AT&T Backs Privacy Group Led By Former AOL Exec
AT&T's law firm, Proskauer Rose, is spearheading the effort. The firm has tapped Jules Polonetsky--former AOL chief privacy officer--to lead the new think tank, expected to be unveiled Monday. The same law firm also helms the anti-net neutrality group "Hands Off the Internet."
Some people who are familiar with the new privacy group say it's likely to endorse the view that companies should not track consumers' Web activity for marketing purposes unless they have expressly opted in. Polonetsky declined to specify what stance the group might take.
But AT&T earlier this year clearly endorsed the view that behavioral targeting companies should seek consumers' opt-in consent. At a hearing about privacy and broadband companies, chief privacy officer, Dorothy Attwood said the company will not deploy behavioral targeting techniques through deals with shops like NebuAd or Phorm--which use (or planned to use) deep packet inspection to monitor all traffic--without first obtaining subscribers' opt-in consent.
Attwood went further than just testifying about AT&T's privacy policies. She also said the telecom urged all behavioral targeting companies--those who glean information from broadband providers as well as those who only capture information at certain publishers' sites--to seek consumers' explicit consent before tracking them.
"The largely invisible practices of ad-networks and search engines raise at least the same privacy concerns as do the online behavioral advertising techniques that ISPs could employ," Attwood said in a written submission. "The privacy and other policy issues surrounding online behavioral advertising are not technology-specific."
The move comes as the Interactive Advertising Bureau is gearing up to issue a proposal for a self-regulatory body that would police online privacy. Mike Zaneis, vice president, public policy, said the IAB had tapped a comprehensive range of companies to help develop its proposal.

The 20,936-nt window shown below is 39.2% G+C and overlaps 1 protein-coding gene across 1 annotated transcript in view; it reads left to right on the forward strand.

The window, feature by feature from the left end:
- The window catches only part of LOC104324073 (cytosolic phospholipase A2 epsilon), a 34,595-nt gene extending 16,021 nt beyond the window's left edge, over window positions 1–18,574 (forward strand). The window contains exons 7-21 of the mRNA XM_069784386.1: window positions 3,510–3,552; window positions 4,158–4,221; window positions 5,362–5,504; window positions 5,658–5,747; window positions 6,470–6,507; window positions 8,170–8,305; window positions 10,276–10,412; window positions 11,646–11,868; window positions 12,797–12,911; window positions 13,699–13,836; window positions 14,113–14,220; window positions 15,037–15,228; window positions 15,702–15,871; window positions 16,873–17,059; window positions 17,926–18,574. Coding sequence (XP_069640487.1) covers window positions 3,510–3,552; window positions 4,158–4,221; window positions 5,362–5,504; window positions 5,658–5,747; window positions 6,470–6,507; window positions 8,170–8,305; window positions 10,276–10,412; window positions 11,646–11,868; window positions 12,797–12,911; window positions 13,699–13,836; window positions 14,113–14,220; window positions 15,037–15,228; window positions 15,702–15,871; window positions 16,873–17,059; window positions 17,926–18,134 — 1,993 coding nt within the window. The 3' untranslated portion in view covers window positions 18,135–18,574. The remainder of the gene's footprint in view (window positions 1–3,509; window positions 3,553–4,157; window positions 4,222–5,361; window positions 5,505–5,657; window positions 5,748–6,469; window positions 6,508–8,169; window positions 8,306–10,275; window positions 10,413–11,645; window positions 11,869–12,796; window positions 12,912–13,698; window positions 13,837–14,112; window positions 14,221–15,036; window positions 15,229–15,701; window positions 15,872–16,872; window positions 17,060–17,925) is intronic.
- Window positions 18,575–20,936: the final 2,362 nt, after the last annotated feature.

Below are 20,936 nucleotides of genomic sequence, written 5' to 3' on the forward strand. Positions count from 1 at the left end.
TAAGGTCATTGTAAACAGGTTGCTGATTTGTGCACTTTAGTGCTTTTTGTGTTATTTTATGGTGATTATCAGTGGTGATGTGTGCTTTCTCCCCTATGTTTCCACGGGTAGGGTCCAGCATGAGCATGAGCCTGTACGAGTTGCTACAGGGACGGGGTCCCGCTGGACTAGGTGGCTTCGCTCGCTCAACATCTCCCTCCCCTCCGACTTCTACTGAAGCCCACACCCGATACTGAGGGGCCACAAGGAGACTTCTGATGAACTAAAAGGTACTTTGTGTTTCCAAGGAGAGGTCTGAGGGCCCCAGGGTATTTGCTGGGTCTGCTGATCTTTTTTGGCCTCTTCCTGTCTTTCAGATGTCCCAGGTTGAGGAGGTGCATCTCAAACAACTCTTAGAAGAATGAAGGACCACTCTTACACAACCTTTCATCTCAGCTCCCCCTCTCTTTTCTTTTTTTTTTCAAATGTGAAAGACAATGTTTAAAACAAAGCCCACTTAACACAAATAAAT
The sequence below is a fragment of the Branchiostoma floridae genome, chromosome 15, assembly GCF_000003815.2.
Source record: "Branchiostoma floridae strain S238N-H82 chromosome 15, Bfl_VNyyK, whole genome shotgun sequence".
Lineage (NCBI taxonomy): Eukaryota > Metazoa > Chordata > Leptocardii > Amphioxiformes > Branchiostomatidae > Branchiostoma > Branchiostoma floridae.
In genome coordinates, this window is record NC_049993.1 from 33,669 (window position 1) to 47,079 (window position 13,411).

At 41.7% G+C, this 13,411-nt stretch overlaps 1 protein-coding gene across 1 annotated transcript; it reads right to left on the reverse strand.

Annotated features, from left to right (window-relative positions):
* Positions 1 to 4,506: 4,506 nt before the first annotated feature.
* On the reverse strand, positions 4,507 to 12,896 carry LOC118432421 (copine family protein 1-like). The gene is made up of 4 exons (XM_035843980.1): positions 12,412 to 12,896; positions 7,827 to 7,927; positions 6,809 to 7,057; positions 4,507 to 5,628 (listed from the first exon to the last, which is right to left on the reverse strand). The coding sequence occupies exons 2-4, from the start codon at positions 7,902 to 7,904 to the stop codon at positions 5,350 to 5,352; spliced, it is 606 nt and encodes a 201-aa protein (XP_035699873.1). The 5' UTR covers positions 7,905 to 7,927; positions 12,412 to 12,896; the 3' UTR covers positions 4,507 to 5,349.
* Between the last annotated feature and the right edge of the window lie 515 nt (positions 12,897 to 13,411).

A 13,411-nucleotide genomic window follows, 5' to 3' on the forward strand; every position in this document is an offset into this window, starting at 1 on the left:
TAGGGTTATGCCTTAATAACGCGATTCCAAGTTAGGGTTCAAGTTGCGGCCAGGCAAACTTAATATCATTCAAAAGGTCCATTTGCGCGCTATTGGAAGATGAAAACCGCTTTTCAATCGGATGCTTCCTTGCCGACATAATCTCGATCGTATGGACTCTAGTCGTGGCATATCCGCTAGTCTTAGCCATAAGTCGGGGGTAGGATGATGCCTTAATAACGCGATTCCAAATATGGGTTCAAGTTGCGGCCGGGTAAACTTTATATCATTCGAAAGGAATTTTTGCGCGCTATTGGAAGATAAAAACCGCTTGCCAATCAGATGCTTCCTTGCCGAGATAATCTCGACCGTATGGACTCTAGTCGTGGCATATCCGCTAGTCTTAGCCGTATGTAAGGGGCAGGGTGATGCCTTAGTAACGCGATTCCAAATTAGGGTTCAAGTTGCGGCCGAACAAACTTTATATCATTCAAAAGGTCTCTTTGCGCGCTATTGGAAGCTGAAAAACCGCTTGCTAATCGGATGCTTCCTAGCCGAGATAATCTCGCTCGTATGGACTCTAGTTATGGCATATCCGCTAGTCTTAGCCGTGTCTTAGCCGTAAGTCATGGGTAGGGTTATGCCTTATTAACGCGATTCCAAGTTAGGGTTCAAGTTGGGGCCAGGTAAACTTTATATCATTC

"We have players from the entire Internet ecosystem--marketers, advertising agencies, Web publishers and everybody in between," Zaneis said.
Meanwhile, lawmakers and the Federal Trade Commission continue to scrutinize behavioral targeting and whether Web companies should obtain consumers' consent before tracking them for ad-serving practices.
Rep. Ed Markey (D-Mass.), who led much of the recent congressional inquiry, has said he believes that targeting based on information gleaned from Internet service providers requires opt-in consent, but that other, older forms of behavioral targeting only require notice to consumers and the chance to opt out.
The prospect of Internet service provider-based targeting alarms privacy advocates, who view it as highly intrusive because Internet service providers know every Web site that users visit and all of their search queries. Older behavioral targeting companies like Revenue Science or AOL's Tacoda, by contrast, usually only know when Web users visit particular sites within a network.
The Future of Privacy Forum will officially launch on Wednesday.